02 April 2010

Why beer doesn't matter

Session logoBeer's ambassador to the world, Mr Pete Brown, staged a competition on his blog a few months back. Entrants were asked to write on a subject dear to Pete's heart: "Why Beer Matters" (the winner, incidentally, was Dredge the Unstoppable Text Machine -- well done Mark, enjoy the trip). "Why Beer Matters?", I thought at the time. Then, "Does Beer Matter?"

The answer, for me, is no: beer doesn't matter. Beer is a luxury commodity, an enjoyable way to dispose of my disposable income. It's fun, it's frivolous, it's entertaining, it's a social nucleation point. But it doesn't matter. If it wasn't beer it'd be something else. Indeed for most people it is something else.

Not that there's anything wrong with other folk regarding beer as important. At least, to a certain extent. This month's Session is hosted by Beer Search Party and the theme is "Cult Beers", prompted by the imminent release of this year's batch of some rare American brews. Events like Dark Lord Day at 3 Floyds in Indiana are major occasions for the US beer scene. Fans have been known to queue for hours to get hold of a single rationed case of the imperial stout. Other breweries have followed suit -- creating big headline releases of one-off vintage beers and attempting to whip up publicity in the small sub-culture that surrounds craft beer. Grand-daddy of them all, perhaps, is Westvleteren in Flanders, where the beer is only sold to you if you've registered in advance and you get no choice in what beer you're given when you show up as arranged.

I hate it. It's bad for drinkers and it's bad for beer. The breweries, I'm sure, love it. Another weapon in the marketing arsenal designed to shift units for the highest margins possible: guaranteed no wastage and a product which, once the event is established, will be promoted entirely by the punters themselves. For free. It's not big and it's not clever.

Meanwhile the paying customer gets to stand in a carpark, in a queue, in the rain, in an effort to give the brewery some money in exchange for some bottles of mostly-water. If they succeed they get a beer which they can drink if they like, but wouldn't that be a waste of all the effort? Why not sell it at an enormous mark-up to other, more desperate, trophy-seekers (even though you promised the monks you wouldn't)? Or why not just bask in it? Leave it alone in the stash; tell your friends that you have it, you got it, it's yours. If you're feeling particularly gloaty, you could invite a select group of them over and portion it out in thimbles. You're the man now: that's 20ml of liquid respect right there.

Then beer itself starts to develop a reputation as something exclusive, expensive, élite. Priced for the discerning connoisseur. Cultish. Not classy -- no, it's still only beer after all -- but with all the worst characteristics that wine, wine snobs and wine bores have accrued over the years. With the breweries already on the make, the middlemen can get in on the action: secure the rare beer cheaply then jack up the price knowing that some collector with more money than sense will pay it. Who loses? People who like to drink beer, that's who.

It's hard to know who to blame most: the breweries who pull the strings, or the marionettes who perpetuate the whole sad spectacle. The bottom line, I think, is that you'd be able to buy these ultra-rare special editions in any corner shop for a reasonable price if punters weren't willing to queue up and sell a kidney for them. Ignore the monster, is my advice, and it'll go away.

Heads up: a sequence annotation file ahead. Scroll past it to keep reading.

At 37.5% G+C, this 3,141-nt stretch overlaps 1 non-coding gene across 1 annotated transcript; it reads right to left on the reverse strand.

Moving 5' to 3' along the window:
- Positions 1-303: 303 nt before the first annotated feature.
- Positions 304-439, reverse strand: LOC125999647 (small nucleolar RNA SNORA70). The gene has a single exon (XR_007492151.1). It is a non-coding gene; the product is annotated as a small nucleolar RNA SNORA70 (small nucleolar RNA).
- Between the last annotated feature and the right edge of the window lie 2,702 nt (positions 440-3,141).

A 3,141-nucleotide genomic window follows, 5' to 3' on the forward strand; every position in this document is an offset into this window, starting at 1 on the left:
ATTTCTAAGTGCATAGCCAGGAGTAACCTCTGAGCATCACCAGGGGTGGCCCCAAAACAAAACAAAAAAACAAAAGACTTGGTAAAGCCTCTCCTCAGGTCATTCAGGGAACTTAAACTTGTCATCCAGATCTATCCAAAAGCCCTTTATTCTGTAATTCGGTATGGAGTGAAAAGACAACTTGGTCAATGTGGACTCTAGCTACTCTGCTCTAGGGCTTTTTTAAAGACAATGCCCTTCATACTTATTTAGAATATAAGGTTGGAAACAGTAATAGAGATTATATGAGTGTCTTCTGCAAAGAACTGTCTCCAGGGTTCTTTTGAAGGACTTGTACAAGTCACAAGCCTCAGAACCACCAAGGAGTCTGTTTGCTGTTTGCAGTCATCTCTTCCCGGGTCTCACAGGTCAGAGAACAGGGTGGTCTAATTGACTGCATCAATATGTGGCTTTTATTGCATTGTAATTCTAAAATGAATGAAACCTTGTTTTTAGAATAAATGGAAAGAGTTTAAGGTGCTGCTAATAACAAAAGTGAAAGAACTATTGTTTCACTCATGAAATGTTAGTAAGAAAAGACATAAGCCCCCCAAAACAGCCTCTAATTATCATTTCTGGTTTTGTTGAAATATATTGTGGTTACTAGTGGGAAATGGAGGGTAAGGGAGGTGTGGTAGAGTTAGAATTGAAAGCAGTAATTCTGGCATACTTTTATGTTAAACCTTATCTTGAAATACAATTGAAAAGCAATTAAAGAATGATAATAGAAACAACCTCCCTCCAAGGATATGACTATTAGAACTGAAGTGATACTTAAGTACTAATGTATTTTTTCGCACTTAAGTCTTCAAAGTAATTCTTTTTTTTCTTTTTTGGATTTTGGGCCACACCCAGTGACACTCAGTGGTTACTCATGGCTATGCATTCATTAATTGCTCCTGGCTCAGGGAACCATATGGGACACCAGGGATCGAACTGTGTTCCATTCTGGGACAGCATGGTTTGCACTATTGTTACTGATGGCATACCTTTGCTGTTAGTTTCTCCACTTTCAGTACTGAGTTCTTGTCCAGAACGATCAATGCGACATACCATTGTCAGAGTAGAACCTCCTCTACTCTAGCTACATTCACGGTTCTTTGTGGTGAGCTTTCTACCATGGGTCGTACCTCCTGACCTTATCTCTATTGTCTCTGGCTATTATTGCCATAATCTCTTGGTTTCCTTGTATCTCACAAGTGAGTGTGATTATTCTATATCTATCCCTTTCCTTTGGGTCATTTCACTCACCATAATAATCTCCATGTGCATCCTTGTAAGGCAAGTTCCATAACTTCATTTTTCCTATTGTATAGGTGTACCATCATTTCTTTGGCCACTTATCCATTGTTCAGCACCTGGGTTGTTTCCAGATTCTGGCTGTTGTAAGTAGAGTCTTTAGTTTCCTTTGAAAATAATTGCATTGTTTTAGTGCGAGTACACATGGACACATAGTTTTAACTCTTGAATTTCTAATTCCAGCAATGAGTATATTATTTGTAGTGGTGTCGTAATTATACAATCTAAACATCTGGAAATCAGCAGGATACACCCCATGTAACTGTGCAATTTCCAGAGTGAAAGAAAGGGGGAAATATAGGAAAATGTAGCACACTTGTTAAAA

Today's rant has been fuelled by a beer that isn't a cult, but does have a bit of a following: HaandBryggeriet Norwegian Wood. Because I knew the name and reputation, I picked up a bottle when I saw one on sale in Bier Koning: that's the sort of cult-beer-seeking I like. Serendipity beats standing in line every damn time.The beer is a lovely shade of rosewood with a nose that's big on mocha: sweet yet dry and roasty. The smoked malt is used to great effect: strong and unambiguous, yet beautifully balanced against the dark chocolate flavours. There's a definite dryness to it, with a touch of brimstone -- Burton snatch meets safety match -- but like the smoke, there's not too much. And if you leave it on the palate for a second or two you get the heady gin vapours from the juniper berries. My only criticism is one I've had with a lot of Norwegian craft beers: over-gassiness. Though I don't know whether this would work as well as a beefier, less fizzy, ale.

Sounds good, doesn't it? Oh: you say you can't get hold of this particular beer? Well don't worry, there'll be something else just as good along in a minute.

40 comments:

  1. Great write! And couldn't agree with you more (that goes for Norwegian Wood, too, a beer I really love).

    I would go all the way to add that a certain proportion of the high marks some of those beers receive are because they are such a hassle to get. There are quite a lot of people who would not acknowledge that something that caused them so much trouble and cost them so much might not have been worth it.

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  2. Excellent post.

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  3. Wow BN. You ought to cut loose a bit more. Good stuff.

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  4. Anonymous10:40 am

    If it wasn't quality people wouldn't chase it!! Stop bitching untill people stop drinking bud, coors and miller... craft beer will be made with expnsive ingredients that cost them more becasue they brew on a small scale. If you don't care and you think beer is beer I su